Over just the last few weeks, we’ve seen record highs in a number of places: stocks, cryptocurrencies, IPOs.
But there’s one record high that no one is seemingly covering. And it could be just the start.
Production of lumber completely halted in many places early last year, causing this odd-man-out commodity to spike overnight.
But after that initial surge, something interesting happened; it did it again.
Just this morning, lumber prices reached a new all-time high.
One of the main drivers for this remarkable trend has been the resilience and even aggressive demand for new homebuilding throughout the last year.
But even as new home starts seem to be plateauing due to rising long-term interest rates, lumber still looks unstoppable.
Part of the reason why this small segment of the commodities market can find success even when its main customers slow down is its dexterity.
With only a handful of players competing in this space, some hold near-monopolies on types of wood, sizes of cut lumber and byproducts like wood chips and pulp products.
When one area of demand slows down, another picks up. When homebuilding grinds to a halt, home renovations uptick.
This has, over centuries, produced one of the most stable industries in the world. In fact, it has helped the industry become one of the best performers over the last several decades:
It beats out stocks, bonds and real estate in long-term performance. The issue many investors have with it is it just doesn’t do much year-to-year.
Just as it takes many years for trees to grow, the year-to-year change in timberland and lumber prices can be painstakingly unremarkable.
This latest spike is unique in that it came so suddenly. And because of the massive rallies in everything from emerging technologies to digital currencies, even this climb has been under-reported.
But there’s another trick this relatively boring, slow-grow industry has up its sleeve that could keep these high prices here to stay.
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On Friday, I noted that oil and gas giants were diving head-first into building out the new EV infrastructure of charging stations. One side effect of that is to capture carbon credits to either sell or use for their dirtier operations.
Those credits are only a pittance compared to the carbon capture these timberland companies get every year. They are, after all, paid to just plant trees. That’s what they do anyway.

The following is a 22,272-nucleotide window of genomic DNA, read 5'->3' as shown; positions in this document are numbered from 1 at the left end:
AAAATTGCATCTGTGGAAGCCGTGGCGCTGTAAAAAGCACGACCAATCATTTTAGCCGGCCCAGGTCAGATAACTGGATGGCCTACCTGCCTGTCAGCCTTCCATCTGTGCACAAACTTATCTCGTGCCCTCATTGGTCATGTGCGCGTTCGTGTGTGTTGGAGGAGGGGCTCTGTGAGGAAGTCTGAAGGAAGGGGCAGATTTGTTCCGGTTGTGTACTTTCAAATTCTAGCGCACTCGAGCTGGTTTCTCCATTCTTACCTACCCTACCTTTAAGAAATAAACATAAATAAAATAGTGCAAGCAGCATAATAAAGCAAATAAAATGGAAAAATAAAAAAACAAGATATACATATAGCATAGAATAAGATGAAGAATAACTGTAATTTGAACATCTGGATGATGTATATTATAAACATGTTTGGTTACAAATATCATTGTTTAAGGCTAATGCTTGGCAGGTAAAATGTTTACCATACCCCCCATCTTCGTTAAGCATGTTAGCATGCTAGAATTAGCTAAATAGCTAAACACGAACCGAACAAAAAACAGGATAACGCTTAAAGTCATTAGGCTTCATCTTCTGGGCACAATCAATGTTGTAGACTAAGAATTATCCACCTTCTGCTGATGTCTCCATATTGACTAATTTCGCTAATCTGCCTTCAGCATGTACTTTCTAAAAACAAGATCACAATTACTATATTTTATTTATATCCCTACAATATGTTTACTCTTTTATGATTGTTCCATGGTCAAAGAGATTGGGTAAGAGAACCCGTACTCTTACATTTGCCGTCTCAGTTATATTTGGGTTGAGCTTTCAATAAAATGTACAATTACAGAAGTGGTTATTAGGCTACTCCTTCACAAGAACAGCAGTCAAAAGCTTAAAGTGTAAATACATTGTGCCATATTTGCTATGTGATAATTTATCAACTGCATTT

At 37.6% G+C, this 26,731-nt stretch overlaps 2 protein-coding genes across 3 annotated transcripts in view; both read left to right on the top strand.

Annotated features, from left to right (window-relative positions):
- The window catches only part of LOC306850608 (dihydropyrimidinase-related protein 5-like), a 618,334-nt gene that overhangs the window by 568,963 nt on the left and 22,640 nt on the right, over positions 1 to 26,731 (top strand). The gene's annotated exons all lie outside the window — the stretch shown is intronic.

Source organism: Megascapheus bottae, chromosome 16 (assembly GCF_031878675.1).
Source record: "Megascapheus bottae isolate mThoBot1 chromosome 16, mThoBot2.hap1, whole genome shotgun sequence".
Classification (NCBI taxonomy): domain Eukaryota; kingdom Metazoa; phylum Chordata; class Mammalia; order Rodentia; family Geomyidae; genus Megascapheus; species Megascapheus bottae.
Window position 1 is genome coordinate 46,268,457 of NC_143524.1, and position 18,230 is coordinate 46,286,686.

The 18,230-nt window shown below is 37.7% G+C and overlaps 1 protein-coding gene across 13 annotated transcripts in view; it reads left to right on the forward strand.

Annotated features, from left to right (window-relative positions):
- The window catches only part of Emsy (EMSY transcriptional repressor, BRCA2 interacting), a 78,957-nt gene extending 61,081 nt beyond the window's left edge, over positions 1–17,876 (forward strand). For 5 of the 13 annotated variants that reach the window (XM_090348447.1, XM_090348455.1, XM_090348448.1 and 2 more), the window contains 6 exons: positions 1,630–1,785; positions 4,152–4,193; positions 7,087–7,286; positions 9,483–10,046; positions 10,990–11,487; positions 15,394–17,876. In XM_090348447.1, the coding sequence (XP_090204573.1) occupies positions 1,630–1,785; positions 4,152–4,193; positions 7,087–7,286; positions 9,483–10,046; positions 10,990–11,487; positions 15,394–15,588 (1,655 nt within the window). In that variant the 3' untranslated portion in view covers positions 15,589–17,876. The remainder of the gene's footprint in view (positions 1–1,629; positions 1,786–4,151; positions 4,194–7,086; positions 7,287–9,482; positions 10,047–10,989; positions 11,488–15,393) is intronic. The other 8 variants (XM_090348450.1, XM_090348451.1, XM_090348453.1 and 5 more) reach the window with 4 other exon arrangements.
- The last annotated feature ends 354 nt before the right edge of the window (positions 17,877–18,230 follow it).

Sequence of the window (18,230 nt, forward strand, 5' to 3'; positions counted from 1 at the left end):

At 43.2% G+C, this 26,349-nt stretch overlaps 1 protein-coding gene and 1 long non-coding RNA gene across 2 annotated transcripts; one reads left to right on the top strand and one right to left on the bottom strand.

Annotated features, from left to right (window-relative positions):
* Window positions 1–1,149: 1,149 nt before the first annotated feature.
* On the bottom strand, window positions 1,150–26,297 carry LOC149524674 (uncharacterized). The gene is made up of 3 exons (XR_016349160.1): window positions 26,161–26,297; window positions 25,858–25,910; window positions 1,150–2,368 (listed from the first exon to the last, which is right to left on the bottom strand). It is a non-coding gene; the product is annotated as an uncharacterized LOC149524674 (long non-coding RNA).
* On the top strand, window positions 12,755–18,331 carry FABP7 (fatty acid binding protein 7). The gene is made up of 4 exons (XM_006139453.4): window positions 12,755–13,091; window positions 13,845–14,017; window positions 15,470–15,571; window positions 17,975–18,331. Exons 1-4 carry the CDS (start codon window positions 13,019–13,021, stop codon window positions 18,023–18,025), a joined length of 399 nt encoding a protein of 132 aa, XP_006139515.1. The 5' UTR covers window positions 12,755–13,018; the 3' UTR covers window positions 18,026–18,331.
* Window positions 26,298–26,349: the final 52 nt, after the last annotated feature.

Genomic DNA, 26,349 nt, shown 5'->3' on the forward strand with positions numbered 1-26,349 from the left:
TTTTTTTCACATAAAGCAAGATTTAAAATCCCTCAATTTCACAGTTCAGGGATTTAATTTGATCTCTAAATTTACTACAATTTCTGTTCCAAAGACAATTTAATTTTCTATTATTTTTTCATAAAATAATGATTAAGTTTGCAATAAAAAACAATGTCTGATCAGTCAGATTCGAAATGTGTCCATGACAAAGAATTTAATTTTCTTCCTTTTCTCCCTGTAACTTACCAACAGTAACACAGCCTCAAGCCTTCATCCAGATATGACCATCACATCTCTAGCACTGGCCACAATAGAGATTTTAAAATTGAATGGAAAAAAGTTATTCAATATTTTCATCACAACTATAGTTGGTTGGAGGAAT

Meaning, if they cut more of their acreage right now, they see their largest returns in history. If they don’t, they still get paid to just sit on what they have.
Companies adding to their portfolios of timberland are the biggest winners here. The more you have right now, the better.
And after a major deal that finally closed last year, one company is taking advantage of this strange win-win situation.
Rayonier Inc. (NYSE: RYN) completed its merger with Pope Resources in May last year to become one of the largest timberland owners and lumber producers in the world.
It has the largest amount of acreage in the U.S. Southeast. But it also has significant assets in the Pacific Northwest and New Zealand, both of which take advantage of huge demand in China for its products.
With aggressive shutdown restrictions in New Zealand last year, about 16% of Rayonier’s acreage and 28% of its annual earnings came offline completely. Its significant acreage in Washington state was also greatly affected as one of the earliest and hardest hit areas of shutdowns.
Still, pro-forma revenue climbed a sizable 10% during 2020 despite these shutdowns. And that’s mostly from before its merger.
Now, the combined company leads the industry with a diverse offering of hard and softwoods, pulp products and those lucrative carbon credits.
Its stock has gone up, as some investors did watch lumber’s rise.
But considering the size of that spike and the bright future ahead of this massive niche play, there’s potential for room to run.
I’ll definitely be watching this space, even if it may seem boring at times compared to more exciting technologies and market swings. I recommend you do too.
To your prosperity and health,
Joshua M. Belanger